It is often more difficult to spot the signs and symptoms of chronic inflammation compared to acute inflammation. Some common chronic inflammation symptoms include body pain, fatigue, chest pain, fever, joint stiffness, and mouth sores (HIV infection). Individuals with conditions from chronic inflammation have higher levels of inflammatory markers in their bodies. Common risk factors of chronic inflammation include smoking, stress, sleep issues, older age, obesity, and an unhealthy diet.
Both acute and chronic inflammation release inflammatory chemicals that stimulate nerve endings, leading to greater sensitivity in the affected areas.
Symptoms of inflammation include joint stiffness, pain, redness, and a swollen joint. Inflammation may also lead to flu-like symptoms, including headaches, loss of appetite, chills, fever, and muscle stiffness.
Inflammation can also affect an individual's internal organs in the form of autoimmune disorders or autoimmune diseases. For example, autoimmune disorders occur when the individual's body attacks healthy tissues. The symptoms of such inflammatory conditions depend on the organs that are affected by inflammation. One of these conditions is diverticulitis.
The doctor will diagnose inflammation by asking about an individual's medical history or conducting physical examinations focusing on whether joints are stiff in the morning, signs of inflammation, and patterns of painful joints. Measuring inflammation entails using the results of x-rays and blood tests for biomarkers.
If a doctor wants to measure inflammation, they conduct a blood test called the hs-CRP test. The hs-CRP test measures the C-reactive pattern (CRP), a marker for inflammation. The c-reactive protein is produced naturally in the liver in response to inflammation, and high protein levels may be due to various inflammatory conditions.
Diet and exercise have been shown to impact inflammation, and a healthy diet can reduce the risk of chronic diseases. Avoiding sugars, processed foods (hot dogs, sausages), refined carbohydrates, and fried foods can help reduce inflammation. An anti-inflammatory diet can help fight inflammation.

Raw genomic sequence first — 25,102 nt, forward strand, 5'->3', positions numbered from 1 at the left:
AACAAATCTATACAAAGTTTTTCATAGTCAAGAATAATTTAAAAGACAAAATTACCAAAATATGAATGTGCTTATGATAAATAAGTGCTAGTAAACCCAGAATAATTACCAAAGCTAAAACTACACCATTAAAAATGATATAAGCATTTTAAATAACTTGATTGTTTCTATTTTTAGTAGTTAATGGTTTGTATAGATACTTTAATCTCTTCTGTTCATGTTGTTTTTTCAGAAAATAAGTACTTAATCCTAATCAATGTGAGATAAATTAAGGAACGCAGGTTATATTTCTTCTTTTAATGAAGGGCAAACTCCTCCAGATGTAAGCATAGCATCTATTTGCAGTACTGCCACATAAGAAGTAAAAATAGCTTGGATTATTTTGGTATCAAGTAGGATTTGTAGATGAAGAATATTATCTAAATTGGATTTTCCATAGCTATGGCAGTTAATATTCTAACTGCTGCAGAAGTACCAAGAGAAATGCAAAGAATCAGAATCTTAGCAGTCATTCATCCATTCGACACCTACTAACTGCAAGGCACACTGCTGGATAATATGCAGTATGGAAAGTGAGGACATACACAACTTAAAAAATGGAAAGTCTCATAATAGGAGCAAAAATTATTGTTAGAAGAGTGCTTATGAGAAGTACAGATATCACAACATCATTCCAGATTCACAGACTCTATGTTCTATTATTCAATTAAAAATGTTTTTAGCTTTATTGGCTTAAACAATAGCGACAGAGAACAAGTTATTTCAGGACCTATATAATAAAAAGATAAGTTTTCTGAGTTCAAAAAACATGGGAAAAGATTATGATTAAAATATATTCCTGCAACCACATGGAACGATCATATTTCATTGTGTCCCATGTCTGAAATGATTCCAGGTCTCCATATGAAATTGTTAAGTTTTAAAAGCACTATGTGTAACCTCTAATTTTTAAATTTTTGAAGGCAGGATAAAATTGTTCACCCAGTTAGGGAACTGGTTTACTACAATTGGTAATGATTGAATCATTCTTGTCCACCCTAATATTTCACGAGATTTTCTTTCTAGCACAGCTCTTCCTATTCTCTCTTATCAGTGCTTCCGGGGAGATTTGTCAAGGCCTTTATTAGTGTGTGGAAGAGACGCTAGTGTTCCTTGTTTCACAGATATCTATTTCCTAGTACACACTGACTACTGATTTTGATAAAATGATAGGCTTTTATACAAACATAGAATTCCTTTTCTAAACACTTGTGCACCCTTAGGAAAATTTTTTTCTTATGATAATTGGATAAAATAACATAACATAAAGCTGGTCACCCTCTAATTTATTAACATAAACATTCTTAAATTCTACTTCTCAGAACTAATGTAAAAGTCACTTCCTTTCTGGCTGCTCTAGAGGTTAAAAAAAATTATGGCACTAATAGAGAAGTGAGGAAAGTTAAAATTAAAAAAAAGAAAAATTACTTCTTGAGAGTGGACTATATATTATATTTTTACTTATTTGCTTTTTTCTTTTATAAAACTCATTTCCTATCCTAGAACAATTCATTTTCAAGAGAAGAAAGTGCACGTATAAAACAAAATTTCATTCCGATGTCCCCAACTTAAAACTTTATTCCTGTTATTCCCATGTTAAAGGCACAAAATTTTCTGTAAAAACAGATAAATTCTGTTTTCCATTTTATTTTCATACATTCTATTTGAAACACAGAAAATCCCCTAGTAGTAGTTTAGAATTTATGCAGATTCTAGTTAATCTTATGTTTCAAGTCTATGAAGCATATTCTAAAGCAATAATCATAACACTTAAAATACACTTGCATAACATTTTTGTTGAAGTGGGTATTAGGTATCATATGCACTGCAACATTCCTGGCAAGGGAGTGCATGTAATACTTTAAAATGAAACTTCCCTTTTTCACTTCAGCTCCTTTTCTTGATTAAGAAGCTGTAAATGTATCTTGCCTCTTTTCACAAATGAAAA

Anti-inflammatory foods include fatty fish, green tea, broccoli, berries, cherries, turmeric, ginger, cloves, whole grains, vegetables, nuts, and healthy oils. Regular exercise, losing weight, and quitting smoking may help fight inflammation. Foods with anti-inflammatory properties also have other health benefits, including improving blood pressure, lowering the risk of stroke and Alzheimer's, and protecting against heart disease.
To treat inflammatory diseases, doctors may prescribe medications or advise an individual to exercise, rest, or undergo surgery to correct joint damage. The treatment plan will depend on several aspects, including the type of inflammatory condition, age, overall health, current medications, and the severity of symptoms.
Drugs or medications that can help ease swelling, pain, and inflammation include nonsteroidal anti-inflammatory drugs (aspirin, ibuprofen, naproxen). Antibiotics may be necessary if the inflammation results from a bacterial infection. Medications including Tylenol, paracetamol, and acetaminophen are recommended for pain relief but do not reduce inflammation.
Inflammation is a biological response that plays a critical role in the healing process in the body. Many home remedies and medications are beneficial when it comes to fighting inflammation. However, it is recommended that individuals consult their healthcare provider to learn more about the signs and symptoms of the inflammation they are experiencing and proceed with the appropriate treatment choice.